Once the triggers are identified, it’s also vital that they come up with plans to keep everyone safe, including any children.

Benefits of CRAFT Family Support Groups

You might’ve already gleaned some benefits of CRAFT from the descriptions of the stepsĀ involved. But let’s go over some more benefits, especially when compared to other addiction support approaches such as interventions.

CRAFT is non-confrontational, which can help the loved one be more receptive to getting help. The main difference is that instead of confronting them, you’reĀ inviting them. This sets the tone for a warm and accepting environment where the loved one can seek help when they’re ready.

Also, CRAFT teaches everyone essential communication skills. So not only is this helpful while the loved one is still using substances, but also after they’ve gone through rehab and are in recovery.

Get Addiction Support at Flatirons Recovery

After learning about CRAFT, you might be wondering about how to proceed with this type of addiction support. Thankfully, we’re here to help.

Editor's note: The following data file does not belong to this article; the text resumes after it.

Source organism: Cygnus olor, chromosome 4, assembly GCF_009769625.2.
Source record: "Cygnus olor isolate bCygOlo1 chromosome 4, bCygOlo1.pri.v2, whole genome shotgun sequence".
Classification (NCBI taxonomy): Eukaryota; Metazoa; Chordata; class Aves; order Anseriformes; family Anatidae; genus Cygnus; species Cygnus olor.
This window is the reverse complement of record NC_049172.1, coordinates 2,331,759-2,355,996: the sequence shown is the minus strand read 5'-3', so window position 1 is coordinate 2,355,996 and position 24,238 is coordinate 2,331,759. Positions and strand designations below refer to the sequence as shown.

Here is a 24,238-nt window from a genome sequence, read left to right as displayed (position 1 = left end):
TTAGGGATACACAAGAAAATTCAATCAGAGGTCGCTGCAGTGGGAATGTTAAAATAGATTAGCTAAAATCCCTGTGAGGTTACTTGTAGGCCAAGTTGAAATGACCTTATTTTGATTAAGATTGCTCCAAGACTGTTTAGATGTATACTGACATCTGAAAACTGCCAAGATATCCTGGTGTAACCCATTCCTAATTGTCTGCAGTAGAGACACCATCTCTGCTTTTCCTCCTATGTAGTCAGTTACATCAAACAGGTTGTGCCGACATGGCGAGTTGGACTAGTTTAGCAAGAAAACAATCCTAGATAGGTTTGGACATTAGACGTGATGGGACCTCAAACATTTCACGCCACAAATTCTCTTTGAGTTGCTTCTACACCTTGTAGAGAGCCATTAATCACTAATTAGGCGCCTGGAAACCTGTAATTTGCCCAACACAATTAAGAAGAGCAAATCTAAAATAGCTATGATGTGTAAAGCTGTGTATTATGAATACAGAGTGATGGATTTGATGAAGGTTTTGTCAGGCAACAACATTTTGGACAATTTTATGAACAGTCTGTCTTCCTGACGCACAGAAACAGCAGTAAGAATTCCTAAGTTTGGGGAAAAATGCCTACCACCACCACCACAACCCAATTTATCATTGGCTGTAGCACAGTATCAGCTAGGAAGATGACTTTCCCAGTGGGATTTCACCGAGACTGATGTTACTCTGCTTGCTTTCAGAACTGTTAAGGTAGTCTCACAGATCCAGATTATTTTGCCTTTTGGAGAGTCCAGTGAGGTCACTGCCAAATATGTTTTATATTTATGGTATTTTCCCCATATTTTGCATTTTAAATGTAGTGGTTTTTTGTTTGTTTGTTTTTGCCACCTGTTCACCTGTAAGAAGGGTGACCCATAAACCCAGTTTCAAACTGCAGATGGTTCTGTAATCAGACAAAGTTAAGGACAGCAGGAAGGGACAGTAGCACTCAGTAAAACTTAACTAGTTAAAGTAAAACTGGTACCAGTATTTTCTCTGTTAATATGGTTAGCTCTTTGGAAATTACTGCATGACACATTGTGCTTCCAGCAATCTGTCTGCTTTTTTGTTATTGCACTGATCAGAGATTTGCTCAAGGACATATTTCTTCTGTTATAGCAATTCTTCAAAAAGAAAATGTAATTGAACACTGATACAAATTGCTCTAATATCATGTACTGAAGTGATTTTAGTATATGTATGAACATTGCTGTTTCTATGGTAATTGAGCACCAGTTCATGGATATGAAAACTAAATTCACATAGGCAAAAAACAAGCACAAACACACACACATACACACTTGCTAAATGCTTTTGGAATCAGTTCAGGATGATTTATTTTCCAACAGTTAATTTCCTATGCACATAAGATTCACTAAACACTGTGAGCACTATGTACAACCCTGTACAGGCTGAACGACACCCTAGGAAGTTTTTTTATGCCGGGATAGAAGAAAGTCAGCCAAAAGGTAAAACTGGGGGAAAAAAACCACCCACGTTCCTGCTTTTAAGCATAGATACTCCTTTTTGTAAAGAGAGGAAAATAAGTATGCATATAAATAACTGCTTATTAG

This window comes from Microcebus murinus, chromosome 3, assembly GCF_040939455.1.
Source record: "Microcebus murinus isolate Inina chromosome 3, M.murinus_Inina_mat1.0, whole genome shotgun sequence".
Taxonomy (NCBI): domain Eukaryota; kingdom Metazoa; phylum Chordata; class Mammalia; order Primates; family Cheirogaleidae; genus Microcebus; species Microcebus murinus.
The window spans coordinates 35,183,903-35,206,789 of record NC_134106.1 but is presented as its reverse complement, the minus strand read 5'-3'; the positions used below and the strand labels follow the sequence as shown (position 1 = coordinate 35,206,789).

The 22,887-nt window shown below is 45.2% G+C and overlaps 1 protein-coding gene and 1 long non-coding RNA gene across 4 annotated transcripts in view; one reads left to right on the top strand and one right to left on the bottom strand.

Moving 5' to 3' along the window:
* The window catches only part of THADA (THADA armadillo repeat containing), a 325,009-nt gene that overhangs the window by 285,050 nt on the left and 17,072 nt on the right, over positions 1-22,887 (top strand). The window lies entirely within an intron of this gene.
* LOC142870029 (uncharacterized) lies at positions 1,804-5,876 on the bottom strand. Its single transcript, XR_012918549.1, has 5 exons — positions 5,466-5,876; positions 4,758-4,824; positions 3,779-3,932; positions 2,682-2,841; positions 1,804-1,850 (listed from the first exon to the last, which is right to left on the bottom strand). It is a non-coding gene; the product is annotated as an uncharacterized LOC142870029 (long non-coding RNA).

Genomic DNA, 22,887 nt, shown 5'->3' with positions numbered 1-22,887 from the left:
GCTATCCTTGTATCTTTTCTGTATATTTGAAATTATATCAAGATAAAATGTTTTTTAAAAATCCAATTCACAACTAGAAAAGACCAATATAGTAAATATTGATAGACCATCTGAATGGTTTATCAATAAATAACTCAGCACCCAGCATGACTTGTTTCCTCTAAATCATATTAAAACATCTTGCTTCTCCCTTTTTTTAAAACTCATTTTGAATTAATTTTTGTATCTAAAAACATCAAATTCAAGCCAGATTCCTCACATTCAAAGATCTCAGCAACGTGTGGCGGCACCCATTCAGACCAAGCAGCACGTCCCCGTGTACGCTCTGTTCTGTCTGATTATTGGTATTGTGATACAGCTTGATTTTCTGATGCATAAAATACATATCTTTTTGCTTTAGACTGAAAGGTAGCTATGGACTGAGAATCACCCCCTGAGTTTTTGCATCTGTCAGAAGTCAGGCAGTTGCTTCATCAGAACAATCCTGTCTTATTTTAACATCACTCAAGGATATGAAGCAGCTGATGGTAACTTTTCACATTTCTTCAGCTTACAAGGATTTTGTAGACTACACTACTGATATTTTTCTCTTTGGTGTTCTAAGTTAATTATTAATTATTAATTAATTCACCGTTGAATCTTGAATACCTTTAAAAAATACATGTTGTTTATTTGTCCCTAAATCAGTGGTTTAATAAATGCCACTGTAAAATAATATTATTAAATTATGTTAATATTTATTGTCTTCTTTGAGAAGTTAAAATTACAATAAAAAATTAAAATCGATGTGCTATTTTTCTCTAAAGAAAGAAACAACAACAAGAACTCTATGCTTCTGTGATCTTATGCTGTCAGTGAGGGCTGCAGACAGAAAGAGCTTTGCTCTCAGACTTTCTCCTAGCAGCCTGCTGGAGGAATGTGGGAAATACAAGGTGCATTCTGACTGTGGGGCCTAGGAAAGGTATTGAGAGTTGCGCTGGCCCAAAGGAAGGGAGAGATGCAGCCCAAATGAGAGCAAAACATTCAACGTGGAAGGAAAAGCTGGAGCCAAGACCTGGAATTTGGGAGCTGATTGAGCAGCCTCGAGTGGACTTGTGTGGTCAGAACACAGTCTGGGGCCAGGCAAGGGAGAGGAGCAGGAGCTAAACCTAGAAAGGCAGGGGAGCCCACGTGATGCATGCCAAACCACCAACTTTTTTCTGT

Here at Flatirons Recovery, we offer free weekly CRAFT family support group sessions via Zoom. We’ll help you and your loved ones navigate the difficult parts of addiction and recovery so you can create a wonderful support system. With the new communication skills you’ve learned, they’ll set everyone for success and healthy relationships.

If you or a loved one needs more help with recovery, then consider checking into rehab at Flatirons Recovery. We take a holistic approach to treatment and provide highly individualized care in an intimate setting.

Author Rachael Uris

More posts by Rachael Uris